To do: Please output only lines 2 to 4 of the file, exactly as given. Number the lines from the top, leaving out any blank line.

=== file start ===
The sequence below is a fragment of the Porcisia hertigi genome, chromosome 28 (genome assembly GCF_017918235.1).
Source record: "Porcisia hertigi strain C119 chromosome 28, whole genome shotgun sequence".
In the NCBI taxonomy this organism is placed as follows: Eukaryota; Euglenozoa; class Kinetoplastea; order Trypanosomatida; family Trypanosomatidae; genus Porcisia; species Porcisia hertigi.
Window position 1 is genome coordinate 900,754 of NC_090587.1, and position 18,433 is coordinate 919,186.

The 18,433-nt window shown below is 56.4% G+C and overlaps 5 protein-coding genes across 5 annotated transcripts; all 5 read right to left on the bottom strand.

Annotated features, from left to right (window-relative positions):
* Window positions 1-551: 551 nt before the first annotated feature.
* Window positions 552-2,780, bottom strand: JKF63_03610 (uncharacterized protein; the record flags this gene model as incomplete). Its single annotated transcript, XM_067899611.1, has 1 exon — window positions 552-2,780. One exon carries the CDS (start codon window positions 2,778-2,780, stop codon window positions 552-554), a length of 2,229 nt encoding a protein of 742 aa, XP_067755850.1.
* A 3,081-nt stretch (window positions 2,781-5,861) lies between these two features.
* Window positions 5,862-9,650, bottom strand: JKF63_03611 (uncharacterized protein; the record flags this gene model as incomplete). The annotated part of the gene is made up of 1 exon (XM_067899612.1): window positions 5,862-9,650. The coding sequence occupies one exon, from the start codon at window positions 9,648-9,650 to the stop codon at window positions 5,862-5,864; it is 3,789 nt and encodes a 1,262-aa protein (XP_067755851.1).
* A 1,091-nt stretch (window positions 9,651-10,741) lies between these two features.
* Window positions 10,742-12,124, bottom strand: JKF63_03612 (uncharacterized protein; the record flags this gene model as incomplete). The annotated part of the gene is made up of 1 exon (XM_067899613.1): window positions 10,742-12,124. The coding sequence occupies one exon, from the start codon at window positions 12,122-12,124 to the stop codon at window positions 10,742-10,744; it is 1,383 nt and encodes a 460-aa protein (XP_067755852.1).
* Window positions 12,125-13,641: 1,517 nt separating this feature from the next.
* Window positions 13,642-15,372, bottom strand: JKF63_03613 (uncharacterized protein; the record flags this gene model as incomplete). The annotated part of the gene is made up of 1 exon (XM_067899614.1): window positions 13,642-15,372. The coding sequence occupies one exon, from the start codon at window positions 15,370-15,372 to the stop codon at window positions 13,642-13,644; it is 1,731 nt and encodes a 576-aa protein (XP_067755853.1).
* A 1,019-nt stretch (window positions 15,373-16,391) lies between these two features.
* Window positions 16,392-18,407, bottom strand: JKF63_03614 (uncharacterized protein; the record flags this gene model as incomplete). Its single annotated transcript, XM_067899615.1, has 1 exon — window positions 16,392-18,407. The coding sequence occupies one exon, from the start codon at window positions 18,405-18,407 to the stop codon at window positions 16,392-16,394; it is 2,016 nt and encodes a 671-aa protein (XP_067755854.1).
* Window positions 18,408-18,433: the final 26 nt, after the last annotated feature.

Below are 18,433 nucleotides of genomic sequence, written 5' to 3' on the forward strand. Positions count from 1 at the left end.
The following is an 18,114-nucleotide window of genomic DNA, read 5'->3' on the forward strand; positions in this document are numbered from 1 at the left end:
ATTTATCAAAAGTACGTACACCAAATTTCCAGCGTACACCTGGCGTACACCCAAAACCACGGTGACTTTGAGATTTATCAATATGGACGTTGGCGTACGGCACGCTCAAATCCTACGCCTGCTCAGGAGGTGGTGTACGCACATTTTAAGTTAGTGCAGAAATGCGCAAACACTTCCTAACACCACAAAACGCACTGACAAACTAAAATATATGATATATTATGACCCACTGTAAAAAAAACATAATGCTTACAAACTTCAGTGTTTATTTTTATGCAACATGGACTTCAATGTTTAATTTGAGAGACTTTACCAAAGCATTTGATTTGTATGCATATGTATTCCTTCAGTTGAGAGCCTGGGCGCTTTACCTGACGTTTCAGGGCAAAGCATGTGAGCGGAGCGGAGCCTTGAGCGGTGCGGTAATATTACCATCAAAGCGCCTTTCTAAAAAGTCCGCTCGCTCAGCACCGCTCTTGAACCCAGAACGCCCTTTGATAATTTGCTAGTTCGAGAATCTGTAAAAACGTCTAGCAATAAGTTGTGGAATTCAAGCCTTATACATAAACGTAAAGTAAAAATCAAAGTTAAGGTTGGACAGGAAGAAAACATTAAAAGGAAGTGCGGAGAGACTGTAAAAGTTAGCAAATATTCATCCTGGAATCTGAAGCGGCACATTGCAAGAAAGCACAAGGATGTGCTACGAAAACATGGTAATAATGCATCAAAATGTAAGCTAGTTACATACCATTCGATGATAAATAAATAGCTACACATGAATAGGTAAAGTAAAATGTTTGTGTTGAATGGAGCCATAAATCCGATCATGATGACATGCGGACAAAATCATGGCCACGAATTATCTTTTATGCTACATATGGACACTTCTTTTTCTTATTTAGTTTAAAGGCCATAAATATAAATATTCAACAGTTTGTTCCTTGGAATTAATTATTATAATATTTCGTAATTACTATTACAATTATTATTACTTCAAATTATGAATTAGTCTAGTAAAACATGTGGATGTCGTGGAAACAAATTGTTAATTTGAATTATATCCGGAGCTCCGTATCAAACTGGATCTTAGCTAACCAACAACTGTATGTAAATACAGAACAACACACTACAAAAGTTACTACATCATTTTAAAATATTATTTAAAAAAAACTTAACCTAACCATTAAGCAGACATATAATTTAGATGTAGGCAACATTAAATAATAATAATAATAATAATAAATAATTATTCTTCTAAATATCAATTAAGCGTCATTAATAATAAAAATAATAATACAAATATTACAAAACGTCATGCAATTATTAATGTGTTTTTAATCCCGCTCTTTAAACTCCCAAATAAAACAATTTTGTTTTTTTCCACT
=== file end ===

Source record: "Porcisia hertigi strain C119 chromosome 28, whole genome shotgun sequence".
In the NCBI taxonomy this organism is placed as follows: Eukaryota; Euglenozoa; class Kinetoplastea; order Trypanosomatida; family Trypanosomatidae; genus Porcisia; species Porcisia hertigi.
Window position 1 is genome coordinate 900,754 of NC_090587.1, and position 18,433 is coordinate 919,186.